But there is. Uranium deposits are now plentiful hence the low price. Maybe in the future they will be consumed much more quickly if fast breeder technology is implemented commercially. The issue a while back and the concern was that they were not plentiful, and that is why a lot of time and money was spent on reprocessing facilities in the US and the UK. These facilities are now usually kept open with government funding as they reprocess very little due to more than adequate supplies of uranium for the current PWR and thermal stations. If uranium wasn’t plentiful, then we have the reprocessing facilities. 97% of the fuel in a fuel rod is unused when it is sent for reprocessing so we only have to find around 5% of the fuel taking into account reprocessing losses. If fast breeders are used ( and it will take a lot more development and enormous sums of money to start them up successfully ) then I concede that uranium deposits may not match the required amount of output for Fast Breeder Technology in about 100 years. Kinda like the peak oil theory we are now in with hydrocarbons eh? Except that we could just continue with current technology, i.e. thermal systems such as PWRs and not have to worry about uranium depletion.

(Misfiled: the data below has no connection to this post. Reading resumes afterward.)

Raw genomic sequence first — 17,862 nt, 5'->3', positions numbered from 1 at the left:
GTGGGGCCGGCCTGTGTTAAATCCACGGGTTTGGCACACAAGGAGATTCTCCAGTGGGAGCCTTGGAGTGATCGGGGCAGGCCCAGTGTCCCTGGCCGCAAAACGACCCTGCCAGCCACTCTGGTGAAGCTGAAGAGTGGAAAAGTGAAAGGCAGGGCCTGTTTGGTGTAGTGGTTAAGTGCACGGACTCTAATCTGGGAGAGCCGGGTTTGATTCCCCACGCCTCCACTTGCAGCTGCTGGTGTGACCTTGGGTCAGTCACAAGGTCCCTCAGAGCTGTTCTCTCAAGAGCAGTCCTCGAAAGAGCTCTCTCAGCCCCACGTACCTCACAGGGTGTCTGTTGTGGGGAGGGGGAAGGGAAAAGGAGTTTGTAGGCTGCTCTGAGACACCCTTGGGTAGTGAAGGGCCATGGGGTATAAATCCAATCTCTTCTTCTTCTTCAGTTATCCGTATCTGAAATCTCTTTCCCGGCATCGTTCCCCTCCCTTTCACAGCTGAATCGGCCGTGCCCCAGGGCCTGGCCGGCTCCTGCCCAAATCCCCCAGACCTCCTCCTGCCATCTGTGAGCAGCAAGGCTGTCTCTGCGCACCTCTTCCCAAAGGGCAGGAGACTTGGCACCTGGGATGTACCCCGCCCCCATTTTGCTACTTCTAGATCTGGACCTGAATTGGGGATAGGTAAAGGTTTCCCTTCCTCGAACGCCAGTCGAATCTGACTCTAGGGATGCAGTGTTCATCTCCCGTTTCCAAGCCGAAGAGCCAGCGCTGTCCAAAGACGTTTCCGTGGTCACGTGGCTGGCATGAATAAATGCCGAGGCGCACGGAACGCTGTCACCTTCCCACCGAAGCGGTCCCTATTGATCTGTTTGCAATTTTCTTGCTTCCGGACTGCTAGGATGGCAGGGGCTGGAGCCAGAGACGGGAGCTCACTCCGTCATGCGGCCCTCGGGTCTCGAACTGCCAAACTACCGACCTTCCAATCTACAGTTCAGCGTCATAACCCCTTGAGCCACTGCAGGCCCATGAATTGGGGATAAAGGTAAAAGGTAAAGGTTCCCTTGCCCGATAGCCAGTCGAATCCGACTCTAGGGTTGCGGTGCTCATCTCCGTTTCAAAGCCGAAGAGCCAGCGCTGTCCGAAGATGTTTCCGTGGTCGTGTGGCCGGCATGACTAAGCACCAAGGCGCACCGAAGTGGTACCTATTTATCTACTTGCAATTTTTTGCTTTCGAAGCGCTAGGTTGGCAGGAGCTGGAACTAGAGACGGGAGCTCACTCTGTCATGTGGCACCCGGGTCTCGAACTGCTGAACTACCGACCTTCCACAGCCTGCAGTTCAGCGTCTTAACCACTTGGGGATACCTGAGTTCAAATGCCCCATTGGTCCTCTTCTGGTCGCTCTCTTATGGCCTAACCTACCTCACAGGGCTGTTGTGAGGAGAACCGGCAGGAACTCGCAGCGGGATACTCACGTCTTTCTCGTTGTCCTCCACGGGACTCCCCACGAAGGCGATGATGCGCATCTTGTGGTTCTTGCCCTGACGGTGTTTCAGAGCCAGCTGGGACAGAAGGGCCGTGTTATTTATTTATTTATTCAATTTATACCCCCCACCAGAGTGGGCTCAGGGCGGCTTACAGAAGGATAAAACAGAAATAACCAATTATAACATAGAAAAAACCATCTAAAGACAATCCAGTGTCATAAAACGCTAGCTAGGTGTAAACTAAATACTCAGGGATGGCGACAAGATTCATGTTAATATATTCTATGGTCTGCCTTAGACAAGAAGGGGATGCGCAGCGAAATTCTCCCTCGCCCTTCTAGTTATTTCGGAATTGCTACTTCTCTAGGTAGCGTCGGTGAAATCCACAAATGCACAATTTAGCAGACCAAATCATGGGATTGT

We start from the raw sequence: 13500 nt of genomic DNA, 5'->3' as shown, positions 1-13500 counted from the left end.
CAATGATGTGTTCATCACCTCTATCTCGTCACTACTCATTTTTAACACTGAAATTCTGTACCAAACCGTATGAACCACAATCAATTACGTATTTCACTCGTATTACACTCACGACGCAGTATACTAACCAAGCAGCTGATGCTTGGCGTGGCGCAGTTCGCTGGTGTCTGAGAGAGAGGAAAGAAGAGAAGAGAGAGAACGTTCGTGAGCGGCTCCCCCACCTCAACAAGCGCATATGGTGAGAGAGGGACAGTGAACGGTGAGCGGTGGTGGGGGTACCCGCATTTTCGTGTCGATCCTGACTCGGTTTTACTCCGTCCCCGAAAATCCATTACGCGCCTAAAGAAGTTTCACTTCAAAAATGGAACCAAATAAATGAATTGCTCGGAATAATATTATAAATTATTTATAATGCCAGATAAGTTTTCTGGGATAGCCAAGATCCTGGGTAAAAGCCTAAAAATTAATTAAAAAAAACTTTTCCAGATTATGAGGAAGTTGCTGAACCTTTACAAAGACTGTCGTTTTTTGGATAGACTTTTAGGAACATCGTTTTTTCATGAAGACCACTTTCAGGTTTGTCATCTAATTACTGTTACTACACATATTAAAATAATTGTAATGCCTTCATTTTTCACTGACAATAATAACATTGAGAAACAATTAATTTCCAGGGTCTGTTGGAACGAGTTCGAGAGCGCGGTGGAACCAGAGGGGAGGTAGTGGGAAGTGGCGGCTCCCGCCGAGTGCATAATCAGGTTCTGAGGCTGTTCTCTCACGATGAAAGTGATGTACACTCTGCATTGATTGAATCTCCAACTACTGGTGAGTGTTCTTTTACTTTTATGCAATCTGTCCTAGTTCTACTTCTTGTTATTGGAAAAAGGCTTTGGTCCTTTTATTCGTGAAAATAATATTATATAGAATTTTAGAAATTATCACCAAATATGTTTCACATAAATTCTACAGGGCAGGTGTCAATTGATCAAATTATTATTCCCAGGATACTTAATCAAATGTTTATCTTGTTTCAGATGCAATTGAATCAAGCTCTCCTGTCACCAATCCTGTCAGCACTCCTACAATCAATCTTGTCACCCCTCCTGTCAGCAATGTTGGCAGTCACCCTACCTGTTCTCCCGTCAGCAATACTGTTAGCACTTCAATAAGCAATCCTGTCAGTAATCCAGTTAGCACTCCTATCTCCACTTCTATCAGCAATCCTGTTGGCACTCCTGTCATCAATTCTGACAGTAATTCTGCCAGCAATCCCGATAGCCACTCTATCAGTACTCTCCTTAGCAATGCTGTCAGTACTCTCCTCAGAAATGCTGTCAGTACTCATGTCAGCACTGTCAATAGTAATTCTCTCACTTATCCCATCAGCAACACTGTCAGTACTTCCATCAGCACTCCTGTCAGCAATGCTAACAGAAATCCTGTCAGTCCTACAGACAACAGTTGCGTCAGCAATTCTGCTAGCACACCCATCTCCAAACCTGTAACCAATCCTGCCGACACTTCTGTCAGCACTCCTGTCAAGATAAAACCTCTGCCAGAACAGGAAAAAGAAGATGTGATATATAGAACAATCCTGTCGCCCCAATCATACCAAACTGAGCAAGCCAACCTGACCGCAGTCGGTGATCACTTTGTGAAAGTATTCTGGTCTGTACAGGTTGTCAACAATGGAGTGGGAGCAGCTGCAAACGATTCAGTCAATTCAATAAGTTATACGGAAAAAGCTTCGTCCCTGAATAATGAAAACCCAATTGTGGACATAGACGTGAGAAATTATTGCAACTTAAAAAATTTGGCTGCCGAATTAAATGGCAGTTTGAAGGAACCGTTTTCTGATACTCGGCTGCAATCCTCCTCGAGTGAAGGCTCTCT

edit on 9/12/2010 by Mez353 because: fast breeder technology

posted on Dec, 9 2010 @ 05:52 AM
Thought this was interesting and link only 2 pages of info.

Gulf of Mexico Ecosystems & Hypoxia Assessment (NGOMEX)

CSCOR-supported Research Provides Foundation for Effective Management of the Dead Zone

The northern portion of the Gulf of Mexico ecosystem, which contains almost half of the nation's coastal wetlands and supports commercial and recreational fisheries which generate $2.8 billion annually, has undergone profound changes due to nutrient enrichment of Mississippi River water from land-based sources. This over-enrichment of nutrients stimulates the development of seasonal hypoxia (very low oxygen waters) over the Louisiana/Texas continental shelf in summer and results in the largest recurring hypoxic zone in the United States. In 2008, the hypoxic zone (or “Dead Zone”) was the second largest on record, encompassing more than 8,000 square miles, an area roughly the size of Massachusetts. Hypoxic waters can cause habitat loss, stress and even death to marine organisms; affecting commercial harvests and the health of impacted ecosystems.